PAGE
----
|Extending The Metaphor
The first thing to note is that Nate doesn't say anything about our "fourth-line hockey agitator". It's perfectly true that our top scorers shouldn't be distracted. But why the hell shouldn't we disrupt their game, rather than worrying about them disrupting ours?
And that, of course, entails getting clear about what their game is. And if you think it's just winning this election, then I've got a bridge to sell you, and it only costs two tickets to the Stanley Cup finals.
You see, Sean is absolutely right--Sarah Palin is a "fourth-line hockey agitator"... today. But movement conservatives are all about movement building, and John McCain was not their idea of anything like that. Palin, OTOH, is one of them, not just a movement conservative, but a cadre, a foot-soldier promoted to field general. She is their future, incarnate. And if we don't take her down now, when all her dirty laundry hasn't been tossed into the incinerator yet, we will never have as good a shot as we do right now.
In a sense, Sean himself must realize this. He ends his piece like this:
Finally - is the analogy complete? In the end a great hockey agitator who rouses both sides emotionally (and successfully gets the other team to lose focus) still needs the home team scoring talent to come through. Successful agitator Kris Draper of the Detroit Red Wings had the clutch Steve Yzerman for a lot of years. That worked. Detroit won Cups. They had parades.
Successful agitator Tyson Nash, when he was on my Blues, was stuck with the antithesis of playoff clutch, the easily thrown-off-his-game Keith Tkachuk. That didn't work. No Cup. Even if Palin is successful in her task of agitation and distraction, which one is John McCain?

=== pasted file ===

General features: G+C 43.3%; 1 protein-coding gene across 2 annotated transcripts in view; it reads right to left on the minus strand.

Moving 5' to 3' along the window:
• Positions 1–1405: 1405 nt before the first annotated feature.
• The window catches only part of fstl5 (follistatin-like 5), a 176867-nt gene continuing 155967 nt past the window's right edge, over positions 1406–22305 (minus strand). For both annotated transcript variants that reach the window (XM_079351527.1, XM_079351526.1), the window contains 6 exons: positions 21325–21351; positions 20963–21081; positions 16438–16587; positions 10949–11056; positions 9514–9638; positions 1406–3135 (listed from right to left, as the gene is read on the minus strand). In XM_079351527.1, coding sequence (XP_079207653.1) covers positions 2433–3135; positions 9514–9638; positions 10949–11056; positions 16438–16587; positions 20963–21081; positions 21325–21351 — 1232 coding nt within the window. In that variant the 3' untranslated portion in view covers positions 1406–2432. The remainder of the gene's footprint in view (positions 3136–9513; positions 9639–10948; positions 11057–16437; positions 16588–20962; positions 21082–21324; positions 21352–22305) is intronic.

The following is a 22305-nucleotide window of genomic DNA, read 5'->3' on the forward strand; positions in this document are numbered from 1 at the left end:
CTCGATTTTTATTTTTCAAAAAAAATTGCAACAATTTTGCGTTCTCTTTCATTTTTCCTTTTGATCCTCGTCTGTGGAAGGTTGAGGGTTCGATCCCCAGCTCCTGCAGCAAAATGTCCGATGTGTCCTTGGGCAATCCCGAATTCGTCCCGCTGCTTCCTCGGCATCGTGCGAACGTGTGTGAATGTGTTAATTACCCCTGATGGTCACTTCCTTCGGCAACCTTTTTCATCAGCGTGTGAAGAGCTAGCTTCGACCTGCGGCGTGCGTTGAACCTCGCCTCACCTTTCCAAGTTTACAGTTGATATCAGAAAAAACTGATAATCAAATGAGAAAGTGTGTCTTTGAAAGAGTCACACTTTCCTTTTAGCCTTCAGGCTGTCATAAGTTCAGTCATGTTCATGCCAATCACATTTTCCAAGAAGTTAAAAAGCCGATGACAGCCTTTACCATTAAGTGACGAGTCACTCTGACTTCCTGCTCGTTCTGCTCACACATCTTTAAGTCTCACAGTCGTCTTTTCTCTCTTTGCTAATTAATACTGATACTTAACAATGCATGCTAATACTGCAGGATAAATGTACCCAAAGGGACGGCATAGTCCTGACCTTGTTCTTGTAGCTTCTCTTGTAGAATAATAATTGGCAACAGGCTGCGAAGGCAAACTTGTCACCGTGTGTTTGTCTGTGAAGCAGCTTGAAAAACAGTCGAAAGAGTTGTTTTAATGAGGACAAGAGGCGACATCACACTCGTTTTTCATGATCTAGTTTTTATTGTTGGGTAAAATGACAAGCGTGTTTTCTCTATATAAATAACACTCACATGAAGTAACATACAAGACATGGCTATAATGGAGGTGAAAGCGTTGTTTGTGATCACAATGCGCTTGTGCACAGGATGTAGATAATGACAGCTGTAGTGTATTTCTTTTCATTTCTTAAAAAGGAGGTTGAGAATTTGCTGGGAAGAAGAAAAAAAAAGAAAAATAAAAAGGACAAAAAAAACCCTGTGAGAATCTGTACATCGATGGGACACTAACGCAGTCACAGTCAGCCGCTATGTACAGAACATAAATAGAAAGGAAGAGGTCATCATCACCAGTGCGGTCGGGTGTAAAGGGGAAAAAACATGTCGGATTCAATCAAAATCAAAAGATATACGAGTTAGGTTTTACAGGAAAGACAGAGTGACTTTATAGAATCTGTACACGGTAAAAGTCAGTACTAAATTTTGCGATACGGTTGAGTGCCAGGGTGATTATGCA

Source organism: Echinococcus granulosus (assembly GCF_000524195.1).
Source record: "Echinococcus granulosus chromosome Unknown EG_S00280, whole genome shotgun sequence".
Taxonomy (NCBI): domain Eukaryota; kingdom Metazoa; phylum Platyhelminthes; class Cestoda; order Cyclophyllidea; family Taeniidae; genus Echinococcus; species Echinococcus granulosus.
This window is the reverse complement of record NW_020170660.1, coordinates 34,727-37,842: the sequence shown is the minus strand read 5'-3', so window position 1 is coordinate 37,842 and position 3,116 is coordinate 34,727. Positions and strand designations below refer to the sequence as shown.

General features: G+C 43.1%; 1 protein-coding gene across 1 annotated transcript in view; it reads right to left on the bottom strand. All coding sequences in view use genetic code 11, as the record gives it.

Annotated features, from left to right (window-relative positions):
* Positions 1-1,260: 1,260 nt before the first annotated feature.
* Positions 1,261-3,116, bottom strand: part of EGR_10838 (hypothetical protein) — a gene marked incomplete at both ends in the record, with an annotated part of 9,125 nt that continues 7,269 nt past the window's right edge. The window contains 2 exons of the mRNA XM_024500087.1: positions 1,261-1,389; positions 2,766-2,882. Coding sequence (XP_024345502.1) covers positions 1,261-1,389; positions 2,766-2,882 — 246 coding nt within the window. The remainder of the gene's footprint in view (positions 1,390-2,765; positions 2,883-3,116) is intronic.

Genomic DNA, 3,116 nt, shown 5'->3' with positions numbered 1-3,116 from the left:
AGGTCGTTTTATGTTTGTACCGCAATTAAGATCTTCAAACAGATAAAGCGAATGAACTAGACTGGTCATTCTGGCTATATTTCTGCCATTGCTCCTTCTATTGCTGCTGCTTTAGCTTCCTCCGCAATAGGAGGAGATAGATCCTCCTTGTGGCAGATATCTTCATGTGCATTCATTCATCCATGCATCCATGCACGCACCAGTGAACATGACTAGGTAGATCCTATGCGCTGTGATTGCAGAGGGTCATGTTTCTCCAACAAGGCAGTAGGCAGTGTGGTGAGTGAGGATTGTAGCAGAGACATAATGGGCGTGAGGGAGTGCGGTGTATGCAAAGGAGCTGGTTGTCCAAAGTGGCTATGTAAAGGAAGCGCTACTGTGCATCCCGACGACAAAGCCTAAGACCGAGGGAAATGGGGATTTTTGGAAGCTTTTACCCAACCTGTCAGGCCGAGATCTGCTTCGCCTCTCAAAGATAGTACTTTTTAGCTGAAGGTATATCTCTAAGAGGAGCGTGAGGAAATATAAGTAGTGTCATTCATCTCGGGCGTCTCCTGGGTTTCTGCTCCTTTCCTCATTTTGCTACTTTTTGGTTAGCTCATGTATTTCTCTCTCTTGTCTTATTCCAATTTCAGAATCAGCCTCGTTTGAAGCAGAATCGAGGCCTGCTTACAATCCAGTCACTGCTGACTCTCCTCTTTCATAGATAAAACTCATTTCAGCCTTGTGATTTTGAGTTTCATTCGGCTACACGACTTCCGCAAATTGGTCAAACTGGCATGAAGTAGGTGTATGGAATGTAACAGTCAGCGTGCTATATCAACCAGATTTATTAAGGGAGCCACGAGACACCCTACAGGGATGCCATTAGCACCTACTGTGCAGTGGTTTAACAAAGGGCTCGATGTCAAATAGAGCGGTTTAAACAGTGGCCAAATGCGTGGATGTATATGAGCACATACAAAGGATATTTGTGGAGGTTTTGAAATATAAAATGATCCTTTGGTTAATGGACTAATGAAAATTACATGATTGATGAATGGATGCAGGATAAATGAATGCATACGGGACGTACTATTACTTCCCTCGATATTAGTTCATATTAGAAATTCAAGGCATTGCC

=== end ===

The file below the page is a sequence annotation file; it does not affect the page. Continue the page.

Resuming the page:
The answer is obvious: by himself, John McCain can't score. So if the metaphor, as Sean presents, is wholly accurate, then it doesn't really matter if Biden--or Obama--loses his cool. In the end, McCain won't be able to take advantage. Ah, but there's the rub. It's not really up to McCain. Palin may be starting out as a "fourth-line hockey agitator", but she's clearly aiming for bigger things, already overshadowing the "scoring talent", and clearly positioned to be a future presidential nominee.
Game Plan: Richard Nixon In A Dress
So what do I suggest? Three things:
(1) What Biden has done so far is good, but it needs to evolve. He needs to advance to mocking her--not least for her lack of honesty. He can't do that alone, however. He needs us to build off of. This leads to my next point.
(2) What's true for Obama and Biden does not hold for the rest of us. We need to focus on disrupting their game. Not all of us, mind you. Just the ones who are comfortable and able in doing so. But we need to be supported--at the very least by not being foolishly criticized. We can build up the honest narrative about who Sarah Palin really is: "Richard Nixon in a dress." That's who she is, and we need to make the case--and make it rock solid.
Once we do so, then Biden can say, "Some people call her 'Richard Nixon in a dress.' I wouldn't go that far, but I do know that she has a problem with telling the truth...." and then he can go right down the list of things we've promoted.
(3) Disrupting the cleansing of Sarah Palin now, and making the GOP defend her without fully knowing her does not mean abandoning running on the issues. People already know and support us on the issues. What they need to see is that we can fight. So we need to knock her down, hard, and once we've shown we can do that, then talking about issues will be much more effective than it otherwise would be.
Note: Of course, Palin will try to come back. Don't think for a moment that one knock-down will stop her. See Nixon's career if you have any doubts about that. But if we hit her hard enough and smart enough right now, she will never be the same caliber of threat that she otherwise would be. It's an investment in the future well worth making now. An investment that will pay off this November, and for many more Novembers to come.